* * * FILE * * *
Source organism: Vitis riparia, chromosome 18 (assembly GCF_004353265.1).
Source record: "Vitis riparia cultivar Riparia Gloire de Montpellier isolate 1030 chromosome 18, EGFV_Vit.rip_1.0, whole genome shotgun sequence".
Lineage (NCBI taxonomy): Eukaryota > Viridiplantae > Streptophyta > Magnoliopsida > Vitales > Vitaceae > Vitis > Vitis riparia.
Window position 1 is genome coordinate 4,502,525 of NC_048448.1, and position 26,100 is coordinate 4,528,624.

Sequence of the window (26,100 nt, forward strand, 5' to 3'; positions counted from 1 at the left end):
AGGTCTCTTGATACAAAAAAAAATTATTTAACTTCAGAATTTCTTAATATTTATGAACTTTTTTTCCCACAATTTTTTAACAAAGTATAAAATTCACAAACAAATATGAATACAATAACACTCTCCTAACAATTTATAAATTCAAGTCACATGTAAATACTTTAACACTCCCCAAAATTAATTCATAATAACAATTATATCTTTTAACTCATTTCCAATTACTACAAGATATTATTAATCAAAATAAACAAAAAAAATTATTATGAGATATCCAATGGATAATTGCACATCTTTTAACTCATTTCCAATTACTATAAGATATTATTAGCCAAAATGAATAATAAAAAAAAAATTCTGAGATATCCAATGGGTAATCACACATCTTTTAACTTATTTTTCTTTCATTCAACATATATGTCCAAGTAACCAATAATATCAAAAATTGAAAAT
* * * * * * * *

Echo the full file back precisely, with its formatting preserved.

Source organism: Vitis riparia, chromosome 18 (assembly GCF_004353265.1).
Source record: "Vitis riparia cultivar Riparia Gloire de Montpellier isolate 1030 chromosome 18, EGFV_Vit.rip_1.0, whole genome shotgun sequence".
Lineage (NCBI taxonomy): Eukaryota > Viridiplantae > Streptophyta > Magnoliopsida > Vitales > Vitaceae > Vitis > Vitis riparia.
Window position 1 is genome coordinate 4,502,525 of NC_048448.1, and position 26,100 is coordinate 4,528,624.

Sequence of the window (26,100 nt, forward strand, 5' to 3'; positions counted from 1 at the left end):
AGGTCTCTTGATACAAAAAAAAATTATTTAACTTCAGAATTTCTTAATATTTATGAACTTTTTTTCCCACAATTTTTTAACAAAGTATAAAATTCACAAACAAATATGAATACAATAACACTCTCCTAACAATTTATAAATTCAAGTCACATGTAAATACTTTAACACTCCCCAAAATTAATTCATAATAACAATTATATCTTTTAACTCATTTCCAATTACTACAAGATATTATTAATCAAAATAAACAAAAAAAATTATTATGAGATATCCAATGGATAATTGCACATCTTTTAACTCATTTCCAATTACTATAAGATATTATTAGCCAAAATGAATAATAAAAAAAAAATTCTGAGATATCCAATGGGTAATCACACATCTTTTAACTTATTTTTCTTTCATTCAACATATATGTCCAAGTAACCAATAATATCAAAAATTGAAAAT